Bruno is the story of a unique young boy genius, Bruno (Alex D. Linz), whose expression of his own individuality leads his family and community along an emotional journey. By the time he ... See full summary »
At her husband's funeral, Pearl (Shirley Maclean), Jewish mother of two divorced and antagonistic daughters, meets an old Italian friend (Marcello Mastroianni) of her husband, whose advice ... See full summary »
Connie Doyle is eighteen and pregnant when her boyfriend kicks her out. She accidentally ends up on a train where she meets Hugh Winterbourne and his wife Patricia who is pregnant. The ... See full summary »
Margaret keeps her neighbours at a distance and avoids contact except with Cara. She enjoys her company just for making music since Cara plays the violin accompanying Margaret at the piano.... See full summary »
Idealistic 15-year old Owen gets the chance of a lifetime to be the youth spokesman for U.S. Senate Candidate Lawrence Connor, only to be exploited in a fierce campaign of TV and radio ads,... See full summary »
Lucas Elliot Eberl
Alex D. Linz
Chaitak and his mother deal with their soon-to-strike tragedy as he wants to confess to his mother every little thing about himself within the little time he has. He also gets confronted by his past during the same period of time.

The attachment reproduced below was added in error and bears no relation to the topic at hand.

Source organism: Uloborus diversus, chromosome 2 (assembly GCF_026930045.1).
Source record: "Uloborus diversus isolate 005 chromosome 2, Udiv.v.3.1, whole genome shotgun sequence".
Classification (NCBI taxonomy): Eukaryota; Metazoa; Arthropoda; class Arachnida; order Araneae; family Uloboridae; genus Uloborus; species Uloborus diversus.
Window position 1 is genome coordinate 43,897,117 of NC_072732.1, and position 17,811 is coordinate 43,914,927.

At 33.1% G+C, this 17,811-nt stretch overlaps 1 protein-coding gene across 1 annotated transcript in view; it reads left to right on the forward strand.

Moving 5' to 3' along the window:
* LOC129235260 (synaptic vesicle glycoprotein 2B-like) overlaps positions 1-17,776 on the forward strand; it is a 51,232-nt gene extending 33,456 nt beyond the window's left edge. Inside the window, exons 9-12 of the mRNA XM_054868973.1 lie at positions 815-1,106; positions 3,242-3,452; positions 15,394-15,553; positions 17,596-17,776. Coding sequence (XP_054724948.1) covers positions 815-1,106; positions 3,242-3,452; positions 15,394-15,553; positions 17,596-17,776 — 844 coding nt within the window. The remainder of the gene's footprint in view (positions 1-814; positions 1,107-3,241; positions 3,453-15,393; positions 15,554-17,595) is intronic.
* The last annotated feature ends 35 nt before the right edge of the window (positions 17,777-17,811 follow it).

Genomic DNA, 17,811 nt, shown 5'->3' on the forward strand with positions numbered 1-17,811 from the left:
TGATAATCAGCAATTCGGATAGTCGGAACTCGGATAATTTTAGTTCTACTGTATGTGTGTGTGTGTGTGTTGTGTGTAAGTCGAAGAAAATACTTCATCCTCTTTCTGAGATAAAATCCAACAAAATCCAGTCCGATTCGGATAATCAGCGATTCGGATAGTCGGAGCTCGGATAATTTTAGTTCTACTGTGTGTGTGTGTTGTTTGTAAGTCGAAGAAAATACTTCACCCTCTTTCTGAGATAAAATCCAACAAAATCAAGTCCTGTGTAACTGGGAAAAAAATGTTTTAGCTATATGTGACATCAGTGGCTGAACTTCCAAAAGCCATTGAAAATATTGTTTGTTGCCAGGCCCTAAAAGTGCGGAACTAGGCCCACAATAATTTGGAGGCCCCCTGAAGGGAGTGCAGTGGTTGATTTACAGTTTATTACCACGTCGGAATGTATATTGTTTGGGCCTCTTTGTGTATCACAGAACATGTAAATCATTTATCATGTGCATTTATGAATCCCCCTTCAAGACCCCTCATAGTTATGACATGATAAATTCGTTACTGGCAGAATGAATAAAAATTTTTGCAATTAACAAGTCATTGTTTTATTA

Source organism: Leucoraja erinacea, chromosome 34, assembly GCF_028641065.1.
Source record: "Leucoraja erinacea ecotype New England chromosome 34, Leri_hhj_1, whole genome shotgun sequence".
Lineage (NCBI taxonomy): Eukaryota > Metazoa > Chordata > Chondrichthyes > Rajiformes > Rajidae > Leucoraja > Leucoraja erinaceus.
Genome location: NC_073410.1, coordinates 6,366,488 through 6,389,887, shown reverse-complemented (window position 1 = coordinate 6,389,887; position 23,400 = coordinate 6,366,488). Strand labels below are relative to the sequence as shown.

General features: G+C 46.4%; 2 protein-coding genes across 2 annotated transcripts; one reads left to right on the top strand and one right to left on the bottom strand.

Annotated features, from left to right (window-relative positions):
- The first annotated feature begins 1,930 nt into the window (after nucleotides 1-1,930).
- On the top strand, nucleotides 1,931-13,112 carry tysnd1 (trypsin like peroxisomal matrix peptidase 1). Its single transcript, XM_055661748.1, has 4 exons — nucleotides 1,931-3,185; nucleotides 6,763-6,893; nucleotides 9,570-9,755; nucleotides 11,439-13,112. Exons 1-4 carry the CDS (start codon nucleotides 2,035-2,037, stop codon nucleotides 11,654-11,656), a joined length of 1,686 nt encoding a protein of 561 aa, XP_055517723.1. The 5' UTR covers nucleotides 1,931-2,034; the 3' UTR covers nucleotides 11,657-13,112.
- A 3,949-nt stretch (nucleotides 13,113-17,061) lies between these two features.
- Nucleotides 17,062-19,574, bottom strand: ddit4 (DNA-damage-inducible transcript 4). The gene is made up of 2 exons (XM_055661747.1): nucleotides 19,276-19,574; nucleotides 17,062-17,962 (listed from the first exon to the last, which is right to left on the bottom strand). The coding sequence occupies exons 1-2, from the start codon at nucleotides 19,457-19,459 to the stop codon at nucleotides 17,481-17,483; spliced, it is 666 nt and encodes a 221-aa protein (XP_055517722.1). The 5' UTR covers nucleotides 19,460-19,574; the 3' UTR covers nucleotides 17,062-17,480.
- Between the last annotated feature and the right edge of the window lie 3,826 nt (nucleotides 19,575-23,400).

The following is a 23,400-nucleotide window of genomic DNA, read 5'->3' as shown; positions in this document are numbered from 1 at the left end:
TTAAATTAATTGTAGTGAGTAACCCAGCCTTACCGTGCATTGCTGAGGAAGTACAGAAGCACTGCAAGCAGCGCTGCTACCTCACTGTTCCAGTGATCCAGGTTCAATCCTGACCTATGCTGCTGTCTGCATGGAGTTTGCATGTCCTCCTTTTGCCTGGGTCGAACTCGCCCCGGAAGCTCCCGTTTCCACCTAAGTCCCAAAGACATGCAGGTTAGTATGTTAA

Bruno is the story of a unique young boy genius, Bruno (Alex D. Linz), whose expression of his own individuality leads his family and community along an emotional journey. By the time he reaches his final destination, Bruno's story becomes a fable of the importance of each person's uniqueness and originality. Written by
At the end of the film when Bruno is about to board the plane, he hugs multiple people over the shoulder. When the camera cuts to a different angle, he is seen hugging under the shoulder during what is supposed to be the same hug. See more »
During the both the opening and the closing credits, Bruno can be heard reciting key words that pertain to the story, along with their definitions. See more »
If you liked Matilda, Christmas Story, and Gilbert Grape...
This funny, quirky, and touching story of individuality and tolerance makes it one of 2000's best films.
David Ciminello's film writing debut and Shirley Maclaine's second directorial opus populates the screen with the most memorable characters since "Matilda," "Gilbert Grape," and "Christmas Story." Bruno Battaglia (expertly played by Alex D. Linz) is an eight-year-old prodigy who aspires to win the National Catholic School Spelling Competition and its grand prize, an all expense paid trip to Rome for a private audience with the Pope. After a near-death experience and encounter with angels, he resolves to compete wearing various dresses (which he insists are "holy vestments"), much to the distress of the Long Island school's nuns (Kathy Bates as Mother Superior, Lainie Kazan and Brett Butler as his teachers) and the ridicule of his classmates.
Bruno's morbidly obese mother (Stacey Halprin), his estranged father who is ashamed of his son (Gary Sinese), his hyper-masculine grandmother (Shirley Maclaine), and his Annie Oakleyesque best friend (Kiami Davael) round out the cast with stellar performances. Watch for cameos by Gwen Verdon and Jennifer Tilly.
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